By David Williamson.
Magnificent, skillfully worked, hand-crafted carvings are scattered throughout our home; they are fresh works of art, a personalized adaptation of folk art, from an untrained yet masterful wood carver, my father. I am coming to appreciate and value these pieces more each day. They are mostly owls and eagles, lovingly carved out of basswood.
A manager of people, machines and manufacturing process all of his working life – a metallurgist – is in charge of a foundry. He worked with his head, skillfully understanding and applying the science and mechanics of fabricating steel into parts for a piece of farm equipment. He knew the process of melting grey iron, building and using molds to form precision pieces to be assembled. And he knew, and worked to fulfill, the company’s goals – their procedure and policies (developing some of them himself), which he was expected to achieve. And he knew people, bringing heart and head together, knowing whom to hire and how to manage, motivate and reward in order to maximize productivity and minimize costs, while producing the highest quality product with microscopic precision. He knew labor polices, union objectives and strategies, and how to engage the union as allies and friends. He knew and demonstrated that effective leadership was built on strong and skilled relationships.
My father the metallurgist, manufacturer, people-and-process manager was a respected and trusted leader and friend to both senior management and workers on the line. He use his head effectively in the production of the highest quality products while building cordial, productive, meaningful personal relationships. His career was an expression of his mind and heart. With modest consciousness, my dad embraced and expressed the best of the Protestant work ethic and Catholic social thought.
When my dad, after several extensions, finally retired, he began to work with his hands. Beginning with an old pocket knife, and a small piece of scrap wood, and perhaps out of some boredom or restlessness over newly acquired but unwanted idleness, he started to whittle and quickly developed skills for wood carving. They were simple objects to begin with, and then masterful works of art. The Scandinavian “flat plane” is a long-cherished wood carving tradition. Perhaps my dad had a bit of genetic heritage, but soon took his carving into his own distinctive style.
He used his hands in new ways, from writing out reports, calculating costs longhand, shaking hands with a union boss or with a new employee, to feeling the texture of a beautiful piece of wood, skillfully working a knife to shape that wood into a new form of beauty. Many became blue-ribbon winners at the state fair, and prized possessions by all to whom he gave a finished carving. He gave away generously.
He built relationships with the wood, and all the people who received a carving as a cherished gift, or of those who would simply admire the finished piece on display. He never sold a carving. All 200-plus were gifts, first to immediate family, then to neighbors, friends and extended family. As I write this, I look around my office at a large bald eagle, a regal horned owl mounted on a tree branch, a blacksmith, a golfer, and – perhaps my favorite – a man on his knees next to his bed, praying. Each is a wonderful memory of my father, and also a profound awareness of the value of the work of our hands. Hand work as well as head work, both of which are ordained and blessed by God. My metallurgist father, an artist, manager of people and process, expressing what it is to be made in the image of God.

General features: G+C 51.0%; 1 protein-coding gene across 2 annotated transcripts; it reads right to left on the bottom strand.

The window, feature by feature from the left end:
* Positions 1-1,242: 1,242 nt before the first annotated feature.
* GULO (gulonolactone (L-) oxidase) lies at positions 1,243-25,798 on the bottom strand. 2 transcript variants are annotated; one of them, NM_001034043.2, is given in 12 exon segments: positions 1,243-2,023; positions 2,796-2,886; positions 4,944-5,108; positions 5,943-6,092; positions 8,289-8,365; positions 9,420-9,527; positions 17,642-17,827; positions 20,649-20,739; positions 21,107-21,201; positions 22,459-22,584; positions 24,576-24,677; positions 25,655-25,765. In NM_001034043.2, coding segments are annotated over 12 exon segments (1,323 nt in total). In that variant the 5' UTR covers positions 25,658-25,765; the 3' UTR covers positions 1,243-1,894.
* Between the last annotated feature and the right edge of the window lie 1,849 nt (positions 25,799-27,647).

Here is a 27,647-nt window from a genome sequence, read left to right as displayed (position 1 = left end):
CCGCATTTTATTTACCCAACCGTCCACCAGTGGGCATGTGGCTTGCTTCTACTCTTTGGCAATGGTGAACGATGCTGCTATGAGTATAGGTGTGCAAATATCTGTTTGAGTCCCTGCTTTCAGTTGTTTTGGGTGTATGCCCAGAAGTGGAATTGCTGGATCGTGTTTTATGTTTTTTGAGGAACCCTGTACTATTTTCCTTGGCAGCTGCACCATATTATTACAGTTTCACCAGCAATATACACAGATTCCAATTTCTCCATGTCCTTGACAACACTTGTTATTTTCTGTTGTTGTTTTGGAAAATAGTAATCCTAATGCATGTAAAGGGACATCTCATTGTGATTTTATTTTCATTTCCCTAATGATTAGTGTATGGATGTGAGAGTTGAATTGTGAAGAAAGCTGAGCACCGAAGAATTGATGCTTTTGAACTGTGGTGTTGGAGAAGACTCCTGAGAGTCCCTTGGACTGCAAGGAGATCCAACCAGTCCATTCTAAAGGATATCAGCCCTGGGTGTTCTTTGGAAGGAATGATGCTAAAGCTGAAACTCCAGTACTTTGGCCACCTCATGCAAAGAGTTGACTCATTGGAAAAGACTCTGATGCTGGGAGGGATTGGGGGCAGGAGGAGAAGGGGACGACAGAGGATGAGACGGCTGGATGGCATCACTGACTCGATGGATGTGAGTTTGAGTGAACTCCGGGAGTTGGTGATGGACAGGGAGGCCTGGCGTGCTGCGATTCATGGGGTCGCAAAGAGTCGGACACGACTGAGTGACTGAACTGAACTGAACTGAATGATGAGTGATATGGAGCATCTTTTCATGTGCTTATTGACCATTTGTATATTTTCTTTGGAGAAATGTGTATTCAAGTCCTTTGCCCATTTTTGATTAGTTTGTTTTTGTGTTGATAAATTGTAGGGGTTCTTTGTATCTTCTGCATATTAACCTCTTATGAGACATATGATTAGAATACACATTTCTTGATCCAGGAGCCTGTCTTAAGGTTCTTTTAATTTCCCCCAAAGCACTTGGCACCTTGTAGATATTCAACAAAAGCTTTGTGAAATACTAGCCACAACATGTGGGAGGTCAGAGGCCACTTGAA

God is presented in Scripture as one who thinks the logos (God’s great idea), who thought the grand story and makes it happen by the sound of his voice, an act of his will. Jesus, thinking, speaking, creating-out-of-nothing, calls us to love God with all our minds. Faithfulness to God made flesh in Jesus of Nazareth – the woodworker, carpenter’s (technon’s) son – makes full use of our mental and artistic capacities.
We are called to love God with our minds, and we are called to love God with the work of our hands. Hand work is honorable work for the God who make us in the image of God, the one who formed the original garden. God creates humans to “till the land, work the soil” (Genesis 2:8-9 and 15). Creation is the product both of the grand idea (logos, word), and hands-on shaping. “Long ago you laid the foundation of the earth and the heavens are the work of your hands” (Psalm102:25). The writer of Hebrews quotes this, referring to the activity of Jesus, the incarnate Son of God, the agent of creation through whom God fashioned the heavens with his hands. God works with his hands and we reflect the divine image when we work with our hands to create, form, shape, carry, hold, touch, etc. The work of our hands is good, reflecting the imago dei.
When Paul challenges the young Christians in Thessalonica to live a lifestyle for each other, he directs them to aspire to live quietly, mind their own affairs, and work with their hands.
Perhaps the most direct understanding of “work with your hands” is the call to be gainfully employed, taking care of our own living expenses rather than living off the generosity of others. It can be easily applied to all physical labor. The work of our hands is joined to God’s work. So too, the work of our hands for creative expression. Like wood carving.
Work is good, hand work as well as head. Both are an extension or reflection of being made in the image of God and fulfilling the directive to love God with our whole being: heart, head, and, yes, hands.
My dad has been gone for 30 years but his hand work remains, encourages, reminds, in our home and the homes of my grandchildren, cousins and scores of friends and strangers.
Love God with all your heart, soul, body and mind – and hands – robustly with thanksgiving.